A Monumental Problem

Madison Popovic, Co-Managing Director, Sophomore

Theodore Roosevelt once said, “The more you know about the past, the better prepared you are for the future.” There are those who believe, however, that knowing about the past doesn’t necessarily mean celebrating every aspect of it. But can we pick and choose our history? Confederate statues on public lands have become a provocative topic, drawing protestors from both the alt-right and the left to riots and protests in Charlottesville, VA and around the nation. Some see the monuments as supporting both those who advocated African slavery and championed the ideal of white supremacy. Others argue that removing these statues rewrites history, hinders freedom of speech and expression and therefore should not be removed. Though controversial, I fall on the side of those who agree with Teddy Roosevelt. Since these statues stand as an everyday reminder of slavery and the bloody conflict that arose from it, we should leave these monuments in place so that we may never forget what once took place.

These memorials need to remain within the public eye because of the cautionary stories behind them. Senior correspondent John Daniel Davidson of The Federalist agrees. In an August 18, 2017 article for the magazine he wrote, “A common objection to these statues…[is that] they serve to venerate their subjects… Why shouldn’t we view them as we should, as a haunting… tale?”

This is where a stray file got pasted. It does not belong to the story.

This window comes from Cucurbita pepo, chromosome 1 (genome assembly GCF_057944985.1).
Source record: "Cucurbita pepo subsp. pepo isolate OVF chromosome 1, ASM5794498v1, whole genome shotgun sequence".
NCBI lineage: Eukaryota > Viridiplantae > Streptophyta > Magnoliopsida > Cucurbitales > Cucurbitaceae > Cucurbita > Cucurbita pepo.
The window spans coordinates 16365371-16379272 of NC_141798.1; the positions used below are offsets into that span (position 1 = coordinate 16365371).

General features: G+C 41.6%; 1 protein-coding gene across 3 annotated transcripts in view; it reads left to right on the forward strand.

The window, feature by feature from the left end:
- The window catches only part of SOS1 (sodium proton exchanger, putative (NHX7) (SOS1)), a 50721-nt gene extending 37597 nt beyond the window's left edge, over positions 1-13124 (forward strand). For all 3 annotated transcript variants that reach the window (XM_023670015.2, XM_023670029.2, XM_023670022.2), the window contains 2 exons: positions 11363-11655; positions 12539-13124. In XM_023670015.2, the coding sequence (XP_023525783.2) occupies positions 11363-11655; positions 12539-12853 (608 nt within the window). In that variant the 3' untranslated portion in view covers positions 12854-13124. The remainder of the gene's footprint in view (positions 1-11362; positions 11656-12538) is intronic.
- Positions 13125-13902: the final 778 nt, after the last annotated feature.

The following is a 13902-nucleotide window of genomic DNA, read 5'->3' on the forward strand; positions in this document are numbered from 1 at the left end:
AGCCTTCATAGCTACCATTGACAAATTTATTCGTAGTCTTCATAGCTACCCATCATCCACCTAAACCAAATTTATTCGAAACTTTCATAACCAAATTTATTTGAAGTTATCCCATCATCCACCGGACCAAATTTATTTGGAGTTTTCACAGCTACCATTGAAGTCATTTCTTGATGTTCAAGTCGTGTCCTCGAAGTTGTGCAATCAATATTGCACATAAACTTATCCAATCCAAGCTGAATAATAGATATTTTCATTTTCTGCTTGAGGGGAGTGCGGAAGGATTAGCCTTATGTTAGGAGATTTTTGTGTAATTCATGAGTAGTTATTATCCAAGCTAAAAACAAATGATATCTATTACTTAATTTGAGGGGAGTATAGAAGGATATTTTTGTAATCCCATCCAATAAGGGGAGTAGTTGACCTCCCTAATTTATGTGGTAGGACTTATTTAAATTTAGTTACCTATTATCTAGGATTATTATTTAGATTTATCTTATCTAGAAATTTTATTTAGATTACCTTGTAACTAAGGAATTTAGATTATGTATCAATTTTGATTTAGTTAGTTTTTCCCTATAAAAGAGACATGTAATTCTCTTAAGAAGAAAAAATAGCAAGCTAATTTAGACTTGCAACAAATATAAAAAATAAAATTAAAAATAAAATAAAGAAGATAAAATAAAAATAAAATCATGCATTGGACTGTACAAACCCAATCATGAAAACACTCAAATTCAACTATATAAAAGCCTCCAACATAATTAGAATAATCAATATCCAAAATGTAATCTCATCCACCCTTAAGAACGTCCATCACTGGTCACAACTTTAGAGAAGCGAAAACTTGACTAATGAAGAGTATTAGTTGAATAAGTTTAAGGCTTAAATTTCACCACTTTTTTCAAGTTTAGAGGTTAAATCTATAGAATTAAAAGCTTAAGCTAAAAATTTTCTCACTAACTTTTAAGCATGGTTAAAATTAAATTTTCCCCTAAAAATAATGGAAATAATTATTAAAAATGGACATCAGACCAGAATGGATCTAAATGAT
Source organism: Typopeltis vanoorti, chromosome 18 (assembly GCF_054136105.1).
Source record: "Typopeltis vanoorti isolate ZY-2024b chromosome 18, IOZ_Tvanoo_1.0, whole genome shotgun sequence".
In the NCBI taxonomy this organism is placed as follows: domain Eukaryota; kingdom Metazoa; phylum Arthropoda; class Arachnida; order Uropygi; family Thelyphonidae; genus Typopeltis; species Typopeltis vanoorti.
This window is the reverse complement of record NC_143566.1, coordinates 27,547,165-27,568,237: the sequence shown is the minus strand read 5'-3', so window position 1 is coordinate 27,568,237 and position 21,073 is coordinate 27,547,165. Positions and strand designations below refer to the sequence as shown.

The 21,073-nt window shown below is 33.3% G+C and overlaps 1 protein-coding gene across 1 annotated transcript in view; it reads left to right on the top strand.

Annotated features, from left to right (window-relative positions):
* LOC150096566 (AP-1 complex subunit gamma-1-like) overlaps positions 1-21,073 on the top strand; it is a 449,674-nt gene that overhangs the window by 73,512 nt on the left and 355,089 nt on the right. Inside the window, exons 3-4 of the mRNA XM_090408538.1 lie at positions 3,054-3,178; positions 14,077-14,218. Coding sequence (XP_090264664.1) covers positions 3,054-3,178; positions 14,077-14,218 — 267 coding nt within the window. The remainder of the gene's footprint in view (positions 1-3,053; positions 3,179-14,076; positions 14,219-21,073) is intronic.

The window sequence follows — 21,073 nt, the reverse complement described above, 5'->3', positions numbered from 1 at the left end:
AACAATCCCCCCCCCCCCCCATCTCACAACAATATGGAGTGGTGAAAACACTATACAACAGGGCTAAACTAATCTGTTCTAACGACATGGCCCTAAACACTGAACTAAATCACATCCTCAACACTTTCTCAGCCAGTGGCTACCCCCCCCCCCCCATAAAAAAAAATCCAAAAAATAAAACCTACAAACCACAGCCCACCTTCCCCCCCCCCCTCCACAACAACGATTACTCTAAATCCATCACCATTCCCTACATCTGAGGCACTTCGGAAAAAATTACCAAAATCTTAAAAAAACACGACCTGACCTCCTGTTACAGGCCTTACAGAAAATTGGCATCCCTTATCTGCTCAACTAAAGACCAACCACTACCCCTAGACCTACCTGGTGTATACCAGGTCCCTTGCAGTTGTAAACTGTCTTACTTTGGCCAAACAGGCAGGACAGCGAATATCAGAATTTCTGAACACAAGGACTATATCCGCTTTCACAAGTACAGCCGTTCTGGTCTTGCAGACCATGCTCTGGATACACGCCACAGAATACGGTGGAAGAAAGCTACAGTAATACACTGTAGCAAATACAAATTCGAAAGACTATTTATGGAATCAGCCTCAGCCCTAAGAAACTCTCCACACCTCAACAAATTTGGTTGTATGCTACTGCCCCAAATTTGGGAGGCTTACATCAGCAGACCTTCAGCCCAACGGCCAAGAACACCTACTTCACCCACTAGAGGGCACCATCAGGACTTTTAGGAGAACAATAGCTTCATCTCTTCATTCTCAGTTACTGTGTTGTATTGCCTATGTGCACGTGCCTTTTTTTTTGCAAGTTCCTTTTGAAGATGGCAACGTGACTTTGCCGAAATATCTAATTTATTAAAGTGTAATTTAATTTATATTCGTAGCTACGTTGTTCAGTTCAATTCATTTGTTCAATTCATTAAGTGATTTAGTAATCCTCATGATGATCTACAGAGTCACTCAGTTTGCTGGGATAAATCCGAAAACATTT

NAACP President Phyllis Blake disagrees. “As victims of slavery we believe that it is past time to remove those symbols from government properties.”

I believe that these reminders of our history need to remain. We must preserve the bad as well as the good in our history. Philosopher, essayist, poet and novelist George Santayana is famous for having said, “Those who cannot learn from history are doomed to repeat it,” and in this case Santayana couldn’t have been more correct.

Though not everyone may agree on the purpose of these statues, few can argue that they represent a part of America’s past – a shameful part of it. Ignoring the past, does not change it. We cannot pretend that there weren’t Americans who were willing to fight and die to keep other people enslaved. Let us see their faces. Let us never forget what once they tried to do.